Mark, I'll reply to your two posts in one, here:
>> launch site, refuel before launch. The towing back part is not the
>> biggest problem.
>True, but where exactly are you going to land these things? Towing back
>your second stage from a few thousand miles away is not going to be >fast or cheap.
Agreed, I could see spending hundreds of thousands of dollars on average to tow it back between several hundred and several thousand miles, depending on how closely you can control the de-orbit burn.
>>From $10,000 per pound to $100 per pound? Your figures listed $50 per
>pound in 60s dollars, which would be what? $500 per pound today? So
>how can you get down to a fifth of that?
The dollar has not depreciated by ten to one over that time.
>100,000 pounds at $500 per pound == $50,000,000.
The smaller Excalibur is a $20,000,000 launch in recent dollars, putting up 100,000Lbs.
>You mean the shuttle can survive an in-flight failure and land? You >have some proof of that?
When did I say such a thing? Come, now, putting words in somebody else's mouth will quickly make this an angry conversation.
And you are right, I ignored vertical landing SSTO's. I would add then, that vertical landing is an advantage of having vertical landing capability (!), and not of having one stage to orbit. Again, my argument (repeating Truax) is against SSTO, and against complexity where simple solutions exist.
>And again, they fail explosively because there's nothing else they can
>do, because they're not designed to survive such failures.
If you think so, then design it to land, and develop it sufficiently that it stands a small chance of exploding. But this is independent of the decision of the number of stages.
>>Are you also assuming your SSTO blows up 5% of the time? I would.
>Why? It can be designed not to blow up, because it can land safely if
>it loses an engine.
Because nobody gets away with engineering reality. We are talking about a design comparison here. With the same people working to the same design goals, is one high-tech stage with turbopumps, pushed to the utmost in structural strength to weight ratio, more reliable than two pressure fed stages with fewer total engines and enormously fewer parts, and large strength margins?
Look at the engines alone: (oversimplified) A pump fed motor is a pump and a thrust chamber. A pressure fed motor is a thrust chamber. You cannot assert that a pump fed motor is therefor more reliable.
>Nope; the majority of failures of *any* launcher since the first
>successful US launch has been due to an engine failing to ignite or
>shutting down early (the shuttle, incidentally, has had only one in->flight SSME shutdown). Many of them blew up as a consequence, but that >was because they weren't designed to do anything else.
I'd like to see the statistics on that, do you have a reference handy? Clearly ignition failures before launch that resulted in an abort (non-catastrophic shutdown) wouldn't count here, so I'm not sure what to make of this.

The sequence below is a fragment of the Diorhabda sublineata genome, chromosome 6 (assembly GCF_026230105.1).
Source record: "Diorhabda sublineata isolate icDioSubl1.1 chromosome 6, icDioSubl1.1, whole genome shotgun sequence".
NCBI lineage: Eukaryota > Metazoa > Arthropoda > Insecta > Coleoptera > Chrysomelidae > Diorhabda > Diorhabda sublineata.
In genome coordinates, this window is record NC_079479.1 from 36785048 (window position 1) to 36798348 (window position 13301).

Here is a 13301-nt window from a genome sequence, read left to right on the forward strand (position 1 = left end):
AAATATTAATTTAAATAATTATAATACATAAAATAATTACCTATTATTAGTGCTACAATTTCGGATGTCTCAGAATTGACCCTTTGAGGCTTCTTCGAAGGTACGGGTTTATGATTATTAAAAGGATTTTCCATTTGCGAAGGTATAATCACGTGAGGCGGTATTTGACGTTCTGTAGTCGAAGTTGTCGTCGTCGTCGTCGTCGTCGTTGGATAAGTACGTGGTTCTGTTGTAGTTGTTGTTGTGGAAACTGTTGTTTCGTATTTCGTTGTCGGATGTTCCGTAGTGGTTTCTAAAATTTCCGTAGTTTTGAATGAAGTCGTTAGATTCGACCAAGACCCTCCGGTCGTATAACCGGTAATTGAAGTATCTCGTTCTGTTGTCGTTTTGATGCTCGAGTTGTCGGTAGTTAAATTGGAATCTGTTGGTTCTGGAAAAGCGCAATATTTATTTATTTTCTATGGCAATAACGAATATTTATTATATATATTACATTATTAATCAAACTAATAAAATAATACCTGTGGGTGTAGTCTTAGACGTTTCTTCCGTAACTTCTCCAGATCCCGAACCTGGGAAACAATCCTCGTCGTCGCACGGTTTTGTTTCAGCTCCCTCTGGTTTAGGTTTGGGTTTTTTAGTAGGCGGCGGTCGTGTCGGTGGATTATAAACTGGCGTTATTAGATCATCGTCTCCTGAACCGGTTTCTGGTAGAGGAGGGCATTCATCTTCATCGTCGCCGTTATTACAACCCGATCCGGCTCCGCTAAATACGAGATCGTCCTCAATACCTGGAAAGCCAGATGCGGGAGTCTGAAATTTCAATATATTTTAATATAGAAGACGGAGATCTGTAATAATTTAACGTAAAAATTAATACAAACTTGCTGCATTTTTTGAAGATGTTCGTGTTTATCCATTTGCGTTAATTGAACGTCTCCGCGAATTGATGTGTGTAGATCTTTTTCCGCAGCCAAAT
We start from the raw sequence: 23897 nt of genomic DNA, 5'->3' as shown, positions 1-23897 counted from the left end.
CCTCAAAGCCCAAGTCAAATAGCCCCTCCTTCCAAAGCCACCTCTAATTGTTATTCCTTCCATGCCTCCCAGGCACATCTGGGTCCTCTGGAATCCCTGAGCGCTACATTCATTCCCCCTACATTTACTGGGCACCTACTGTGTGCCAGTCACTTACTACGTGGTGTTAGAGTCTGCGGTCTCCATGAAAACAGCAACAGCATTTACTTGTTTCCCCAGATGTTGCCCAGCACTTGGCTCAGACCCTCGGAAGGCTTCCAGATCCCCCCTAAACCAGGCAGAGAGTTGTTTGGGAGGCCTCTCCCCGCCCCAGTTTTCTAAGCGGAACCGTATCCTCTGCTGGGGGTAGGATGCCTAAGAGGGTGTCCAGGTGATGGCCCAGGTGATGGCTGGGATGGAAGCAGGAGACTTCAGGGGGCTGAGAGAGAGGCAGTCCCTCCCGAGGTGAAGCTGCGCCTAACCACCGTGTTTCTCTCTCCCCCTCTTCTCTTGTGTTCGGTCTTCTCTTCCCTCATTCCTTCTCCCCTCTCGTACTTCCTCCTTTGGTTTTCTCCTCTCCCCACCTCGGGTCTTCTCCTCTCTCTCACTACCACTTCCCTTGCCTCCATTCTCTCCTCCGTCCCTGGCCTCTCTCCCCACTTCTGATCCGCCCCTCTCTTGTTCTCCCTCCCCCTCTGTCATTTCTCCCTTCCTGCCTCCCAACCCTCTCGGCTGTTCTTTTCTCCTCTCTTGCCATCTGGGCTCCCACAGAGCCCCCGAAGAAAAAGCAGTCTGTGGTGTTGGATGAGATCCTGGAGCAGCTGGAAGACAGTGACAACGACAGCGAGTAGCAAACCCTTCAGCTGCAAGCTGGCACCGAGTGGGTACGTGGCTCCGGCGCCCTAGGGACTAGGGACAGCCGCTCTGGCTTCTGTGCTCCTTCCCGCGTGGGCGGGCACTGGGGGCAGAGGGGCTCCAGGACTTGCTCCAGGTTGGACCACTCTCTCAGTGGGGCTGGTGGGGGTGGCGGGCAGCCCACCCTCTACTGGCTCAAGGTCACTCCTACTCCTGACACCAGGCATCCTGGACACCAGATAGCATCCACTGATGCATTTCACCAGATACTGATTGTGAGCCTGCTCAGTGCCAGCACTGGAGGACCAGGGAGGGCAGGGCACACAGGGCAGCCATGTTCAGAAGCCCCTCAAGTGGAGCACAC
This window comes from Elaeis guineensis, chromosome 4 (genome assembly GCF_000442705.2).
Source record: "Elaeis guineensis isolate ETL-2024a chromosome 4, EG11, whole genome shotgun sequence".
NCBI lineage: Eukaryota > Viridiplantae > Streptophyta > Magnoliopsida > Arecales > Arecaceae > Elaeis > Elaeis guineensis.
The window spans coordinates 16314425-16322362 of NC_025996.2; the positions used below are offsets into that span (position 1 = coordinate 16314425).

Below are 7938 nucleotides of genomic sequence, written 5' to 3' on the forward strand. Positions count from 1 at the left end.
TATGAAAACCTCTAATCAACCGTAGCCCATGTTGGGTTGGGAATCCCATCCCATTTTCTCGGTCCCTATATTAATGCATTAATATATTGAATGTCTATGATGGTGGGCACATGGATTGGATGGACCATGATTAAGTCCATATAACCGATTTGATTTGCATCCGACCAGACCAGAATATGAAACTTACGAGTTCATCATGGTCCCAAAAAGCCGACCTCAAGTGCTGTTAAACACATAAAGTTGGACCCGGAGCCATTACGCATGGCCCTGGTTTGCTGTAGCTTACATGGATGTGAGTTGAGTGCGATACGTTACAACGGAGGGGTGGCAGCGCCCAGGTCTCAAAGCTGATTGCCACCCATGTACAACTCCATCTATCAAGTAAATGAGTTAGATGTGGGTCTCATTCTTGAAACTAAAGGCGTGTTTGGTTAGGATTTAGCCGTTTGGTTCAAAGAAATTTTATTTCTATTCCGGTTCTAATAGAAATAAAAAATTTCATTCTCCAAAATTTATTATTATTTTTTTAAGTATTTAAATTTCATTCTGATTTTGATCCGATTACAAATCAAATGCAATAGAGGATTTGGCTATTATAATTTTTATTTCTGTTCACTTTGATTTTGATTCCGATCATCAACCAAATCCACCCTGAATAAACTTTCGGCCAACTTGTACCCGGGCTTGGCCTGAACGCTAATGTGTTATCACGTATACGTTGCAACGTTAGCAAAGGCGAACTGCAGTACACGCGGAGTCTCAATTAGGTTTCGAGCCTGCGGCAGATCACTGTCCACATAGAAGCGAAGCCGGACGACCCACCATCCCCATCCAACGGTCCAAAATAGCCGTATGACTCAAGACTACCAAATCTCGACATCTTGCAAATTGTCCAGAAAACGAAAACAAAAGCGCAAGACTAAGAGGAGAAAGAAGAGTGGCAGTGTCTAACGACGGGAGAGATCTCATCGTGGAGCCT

>(If you want a list, try Titan IV, Altas-Centaur, Russian manned lunar
>booster, Ariane upper stages, Saturn I/V, etc, etc... and didn't the
>Delta Clipper survive one engine failure in testing?).
I don't understand what you said here, a list of what?
>Why do you keep harping on about winged reentry? The only winged SSTO
>design I know of is Skylon.
Again, sorry to ignore vertical landing. There have been a number of winged (lifting body) SSTO proposals, including the X-30.
>They are if you design them to be (e.g. AFAIK the Saturns had strong >blast curtains around the engines to control any such explosion), and >few of those failures I've mentioned were catastrophic. In fact with >the possible exception of the Russian launcher I can't remember any.
I can't remember many in-flight launch failures in rockets that were not catastrophic. Have I been missing something? I must not be getting something here.
>Uh, this is the aeronautical side of NASA, who've done quite a lot for
>improving efficiency of aircraft in the last few decades.
And I have respect for all of NASA but the manned space flight operations.
>> to payload) of around 100:1 in their theoretical fully developed >>form.
>So (approximately) does the shuttle, and some other launch vehicles; >and Roton claims 7,000lbs payload for a <400,000lb launch mass, say >55:1. The shuttle's what, 2000 tons with a 30 ton payload? 70:1?
Yes. But with an SSTO, that 1 or 2% comes directly out of the performance and structural margins, and forces the ultimate from everything. With two stages, the payload (or next stage) is about 10-20% of the stage liftoff mass. This makes SSTO payload calculations very uncertain, and even then, SSTOs are lower in performance than simpler two stage rockets.
>Uh, Roton, Skylon, Kistler's SSTO design before they canned it, etc, >etc. I don't know of any SSTO outside the government that's not >supposed to be operational very quickly. As far as I'm aware the first >Roton is supposed to carry 7,000lbs to orbit after initial testing.
I am not aware of any SSTO design being funded enough to make it to operational capability, including the Roton. Yes, I'm making a bet on that one that I hope to be wrong about.